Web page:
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Benefits and Disadvantages of a Unitary Mindscape? A case study of Industrial heritage in the Ruhr Area. In memoriam Dr. Dagmar Kift

Online Event
Industrial heritage in Essen, Germany
Friday, July 10, 2020, 3:00 pm – 4:30 pm

The paper discusses the development of a landscape of industrial heritage in the Ruhr and considers the position of key players towards industrial heritage initiatives from the 1960s to the present day. Key players were civil society, social movements, politicians, administrators, employers/ industrialists, trade unions, preservationists, artists, intellectuals, and academics. The lecture traces the development of a remarkably unitary “mindscape” (Dai Smith) around a concept of industrial heritage as a key building block of regional identity and a marker for the successful transformation of Germany’s foremost heavy industrial region into a future where heavy industry plays no, or a much diminished role. The lecture concludes by asking whether this unitary mindscape offers not only opportunities but also silences dissonant memories of the past.

Zoom link: https://ceu-edu.zoom.us/j/5508005334
Meeting ID: 550 800 5334.

Prof. Dr. Stefan Berger is a Full Professor of Social History and Director of the Institute for Social Movements at Ruhr-Universität Bochum. He has been centrally involved in many research projects that have sought to compare the transnational experience of deindustrialization processes and the role of industrial heritage. The position as executive chair of the Foundation History of the Ruhr has allowed him to reach deep into the regional history of the Ruhr as Germany’s foremost area of heavy industry. From there, he developed transregional perspectives on the way in which narratives of industrialization and deindustrialization have impacted on regional identities, both spatial and social. Building on research into the comparative history of industrialization and deindustrialization, with Christian Wicke, he has published a special issue of The Public Historian on the impact of deindustrialization on industrial regions. He co-edited the collection Industrial Heritage and Regional Identities in the Routledge Cultural Heritage and Tourism series (2018), a special edition of the North American journal Labor: Studies in Working-Class History (2019) on ‘(De)Industrial Heritage,’and edited another collection on Constructing Industrial Pasts (2019), in which he compares the development of narratives surrounding industrial pasts in western countries with that of post-communist countries.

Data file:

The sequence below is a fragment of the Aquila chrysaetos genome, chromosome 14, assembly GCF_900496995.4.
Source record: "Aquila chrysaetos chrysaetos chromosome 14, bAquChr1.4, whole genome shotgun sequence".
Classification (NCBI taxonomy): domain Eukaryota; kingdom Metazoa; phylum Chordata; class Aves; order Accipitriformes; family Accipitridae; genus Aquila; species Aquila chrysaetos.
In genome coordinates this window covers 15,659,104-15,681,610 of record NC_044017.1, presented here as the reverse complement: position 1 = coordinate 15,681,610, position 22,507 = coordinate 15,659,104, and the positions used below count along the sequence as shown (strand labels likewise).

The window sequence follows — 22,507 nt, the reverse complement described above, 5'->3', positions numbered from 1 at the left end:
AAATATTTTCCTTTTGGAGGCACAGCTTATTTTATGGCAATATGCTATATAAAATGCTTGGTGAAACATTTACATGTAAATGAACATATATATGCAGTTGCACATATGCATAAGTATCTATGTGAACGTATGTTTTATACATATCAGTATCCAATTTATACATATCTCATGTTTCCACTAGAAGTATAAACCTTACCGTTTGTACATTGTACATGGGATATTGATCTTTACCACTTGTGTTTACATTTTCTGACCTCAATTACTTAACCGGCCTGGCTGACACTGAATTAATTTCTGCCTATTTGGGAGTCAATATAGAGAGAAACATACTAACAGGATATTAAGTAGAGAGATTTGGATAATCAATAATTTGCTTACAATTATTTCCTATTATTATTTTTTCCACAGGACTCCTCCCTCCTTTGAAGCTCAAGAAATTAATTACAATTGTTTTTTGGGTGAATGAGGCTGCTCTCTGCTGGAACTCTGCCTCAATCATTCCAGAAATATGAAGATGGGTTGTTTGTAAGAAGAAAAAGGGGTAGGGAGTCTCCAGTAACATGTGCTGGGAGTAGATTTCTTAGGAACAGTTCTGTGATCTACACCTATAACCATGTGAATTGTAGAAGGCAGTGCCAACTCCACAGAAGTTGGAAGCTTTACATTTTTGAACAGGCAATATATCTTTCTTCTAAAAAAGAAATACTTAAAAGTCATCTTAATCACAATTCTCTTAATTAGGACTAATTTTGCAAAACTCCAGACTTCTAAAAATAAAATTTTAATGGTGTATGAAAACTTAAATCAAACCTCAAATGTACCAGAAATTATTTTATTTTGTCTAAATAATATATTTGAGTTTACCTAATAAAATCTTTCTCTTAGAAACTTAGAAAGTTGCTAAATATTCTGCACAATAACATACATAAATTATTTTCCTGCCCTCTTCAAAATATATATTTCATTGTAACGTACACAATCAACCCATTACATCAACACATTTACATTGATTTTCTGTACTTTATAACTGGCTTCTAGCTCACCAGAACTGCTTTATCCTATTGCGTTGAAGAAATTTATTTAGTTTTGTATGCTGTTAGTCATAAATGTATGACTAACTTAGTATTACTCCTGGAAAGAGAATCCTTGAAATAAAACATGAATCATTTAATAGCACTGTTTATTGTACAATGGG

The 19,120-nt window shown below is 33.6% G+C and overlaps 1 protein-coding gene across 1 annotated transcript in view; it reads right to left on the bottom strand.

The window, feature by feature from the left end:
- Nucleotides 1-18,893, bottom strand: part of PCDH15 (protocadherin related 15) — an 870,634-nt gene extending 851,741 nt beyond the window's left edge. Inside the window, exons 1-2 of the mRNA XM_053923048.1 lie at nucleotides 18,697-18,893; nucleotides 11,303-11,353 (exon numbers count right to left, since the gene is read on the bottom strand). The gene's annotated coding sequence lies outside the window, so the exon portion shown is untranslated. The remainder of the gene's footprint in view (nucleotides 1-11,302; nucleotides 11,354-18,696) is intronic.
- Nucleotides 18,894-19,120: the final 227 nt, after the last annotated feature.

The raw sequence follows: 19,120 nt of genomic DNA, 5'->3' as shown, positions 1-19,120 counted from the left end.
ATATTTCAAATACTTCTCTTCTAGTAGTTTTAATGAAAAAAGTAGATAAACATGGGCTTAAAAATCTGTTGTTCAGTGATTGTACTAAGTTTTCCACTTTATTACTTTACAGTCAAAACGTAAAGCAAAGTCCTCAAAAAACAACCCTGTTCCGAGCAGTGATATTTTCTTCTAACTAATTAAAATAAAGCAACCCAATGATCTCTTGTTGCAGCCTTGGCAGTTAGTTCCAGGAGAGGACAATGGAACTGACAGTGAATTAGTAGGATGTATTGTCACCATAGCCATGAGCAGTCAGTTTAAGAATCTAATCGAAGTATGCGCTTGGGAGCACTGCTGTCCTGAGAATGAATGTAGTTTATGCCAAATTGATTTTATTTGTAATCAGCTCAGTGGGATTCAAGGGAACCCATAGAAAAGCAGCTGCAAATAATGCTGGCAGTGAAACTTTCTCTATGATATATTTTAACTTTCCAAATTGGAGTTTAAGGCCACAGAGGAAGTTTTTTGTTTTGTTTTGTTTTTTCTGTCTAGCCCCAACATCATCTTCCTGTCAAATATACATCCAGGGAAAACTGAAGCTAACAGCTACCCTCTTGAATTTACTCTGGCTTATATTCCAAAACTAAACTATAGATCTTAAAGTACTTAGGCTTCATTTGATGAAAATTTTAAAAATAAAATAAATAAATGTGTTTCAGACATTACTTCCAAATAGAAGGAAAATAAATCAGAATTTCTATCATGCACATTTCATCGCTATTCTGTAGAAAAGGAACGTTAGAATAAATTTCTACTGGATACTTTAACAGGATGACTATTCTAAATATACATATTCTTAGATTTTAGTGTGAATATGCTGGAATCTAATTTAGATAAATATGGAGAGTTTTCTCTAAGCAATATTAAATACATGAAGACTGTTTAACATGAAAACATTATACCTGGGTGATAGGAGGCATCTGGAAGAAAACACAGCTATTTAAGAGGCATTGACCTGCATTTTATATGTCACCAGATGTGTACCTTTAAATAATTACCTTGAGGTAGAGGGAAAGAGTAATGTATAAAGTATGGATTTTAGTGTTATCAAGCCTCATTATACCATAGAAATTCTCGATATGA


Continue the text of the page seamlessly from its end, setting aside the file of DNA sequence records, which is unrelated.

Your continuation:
The lecture commemorates Dr. Dagmar Kift who passed away on April 23, 2020. Dagmar Kift was a social historian and curator working on cultural, gender and migration history. Her special areas of interest were work and leisure in industrial societies and industrial heritage, particular in coalmining areas. As a curator in the LWL-Industriemuseum she was, amongst other things, responsible for the permanent exhibition on the social and cultural history of 20th century coalmining in the Zollern II/IV colliery in Dortmund (opened in 1999) and the exhibition “Rebuilding the West” (2005) on the contribution of German refugees and expellees to post-war economic recovery. The project frauen/ruhr/geschichte in 2010 explored how women left their mark in the Ruhr Area. Her other projects were “Work with Sounds“ (2013-2015) and “Sounds of Changes“ (2917-2019) on Sounds as part of Industrial Heritage. From 2013 until her retirement in 2019 she was Head of the Researech Department and Deputy Director of the LWL-Industriemuseum.